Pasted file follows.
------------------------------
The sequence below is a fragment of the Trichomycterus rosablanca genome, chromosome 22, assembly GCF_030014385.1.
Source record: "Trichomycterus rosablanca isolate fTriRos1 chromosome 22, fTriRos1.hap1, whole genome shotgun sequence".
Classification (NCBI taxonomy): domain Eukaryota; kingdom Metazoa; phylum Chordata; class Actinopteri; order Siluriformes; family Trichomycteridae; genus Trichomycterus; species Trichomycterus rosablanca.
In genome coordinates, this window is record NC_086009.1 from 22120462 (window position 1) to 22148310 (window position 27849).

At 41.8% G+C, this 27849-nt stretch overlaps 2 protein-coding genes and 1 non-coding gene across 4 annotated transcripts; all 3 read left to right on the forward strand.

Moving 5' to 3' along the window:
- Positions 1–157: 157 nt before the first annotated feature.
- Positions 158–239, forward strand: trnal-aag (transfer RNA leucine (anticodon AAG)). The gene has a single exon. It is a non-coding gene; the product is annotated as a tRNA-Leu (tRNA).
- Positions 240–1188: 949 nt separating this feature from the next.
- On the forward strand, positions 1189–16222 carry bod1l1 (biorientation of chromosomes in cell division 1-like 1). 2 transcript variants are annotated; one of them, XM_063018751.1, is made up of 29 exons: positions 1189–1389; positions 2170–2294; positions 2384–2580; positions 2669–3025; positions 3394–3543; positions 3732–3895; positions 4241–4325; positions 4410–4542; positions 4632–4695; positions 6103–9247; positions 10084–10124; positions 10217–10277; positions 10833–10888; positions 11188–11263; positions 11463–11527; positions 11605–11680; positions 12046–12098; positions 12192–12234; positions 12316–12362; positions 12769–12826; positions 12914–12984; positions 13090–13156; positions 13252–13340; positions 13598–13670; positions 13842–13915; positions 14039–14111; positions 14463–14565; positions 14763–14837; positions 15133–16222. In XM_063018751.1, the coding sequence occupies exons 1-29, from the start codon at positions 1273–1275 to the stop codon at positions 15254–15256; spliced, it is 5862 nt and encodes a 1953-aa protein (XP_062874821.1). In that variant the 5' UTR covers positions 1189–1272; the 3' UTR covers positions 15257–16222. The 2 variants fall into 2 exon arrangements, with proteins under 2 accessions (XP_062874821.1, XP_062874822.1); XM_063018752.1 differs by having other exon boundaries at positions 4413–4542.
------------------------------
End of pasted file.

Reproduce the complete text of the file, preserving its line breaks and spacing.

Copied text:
The sequence below is a fragment of the Trichomycterus rosablanca genome, chromosome 22, assembly GCF_030014385.1.
Source record: "Trichomycterus rosablanca isolate fTriRos1 chromosome 22, fTriRos1.hap1, whole genome shotgun sequence".
Classification (NCBI taxonomy): domain Eukaryota; kingdom Metazoa; phylum Chordata; class Actinopteri; order Siluriformes; family Trichomycteridae; genus Trichomycterus; species Trichomycterus rosablanca.
In genome coordinates, this window is record NC_086009.1 from 22120462 (window position 1) to 22148310 (window position 27849).

At 41.8% G+C, this 27849-nt stretch overlaps 2 protein-coding genes and 1 non-coding gene across 4 annotated transcripts; all 3 read left to right on the forward strand.

Moving 5' to 3' along the window:
- Positions 1–157: 157 nt before the first annotated feature.
- Positions 158–239, forward strand: trnal-aag (transfer RNA leucine (anticodon AAG)). The gene has a single exon. It is a non-coding gene; the product is annotated as a tRNA-Leu (tRNA).
- Positions 240–1188: 949 nt separating this feature from the next.
- On the forward strand, positions 1189–16222 carry bod1l1 (biorientation of chromosomes in cell division 1-like 1). 2 transcript variants are annotated; one of them, XM_063018751.1, is made up of 29 exons: positions 1189–1389; positions 2170–2294; positions 2384–2580; positions 2669–3025; positions 3394–3543; positions 3732–3895; positions 4241–4325; positions 4410–4542; positions 4632–4695; positions 6103–9247; positions 10084–10124; positions 10217–10277; positions 10833–10888; positions 11188–11263; positions 11463–11527; positions 11605–11680; positions 12046–12098; positions 12192–12234; positions 12316–12362; positions 12769–12826; positions 12914–12984; positions 13090–13156; positions 13252–13340; positions 13598–13670; positions 13842–13915; positions 14039–14111; positions 14463–14565; positions 14763–14837; positions 15133–16222. In XM_063018751.1, the coding sequence occupies exons 1-29, from the start codon at positions 1273–1275 to the stop codon at positions 15254–15256; spliced, it is 5862 nt and encodes a 1953-aa protein (XP_062874821.1). In that variant the 5' UTR covers positions 1189–1272; the 3' UTR covers positions 15257–16222. The 2 variants fall into 2 exon arrangements, with proteins under 2 accessions (XP_062874821.1, XP_062874822.1); XM_063018752.1 differs by having other exon boundaries at positions 4413–4542.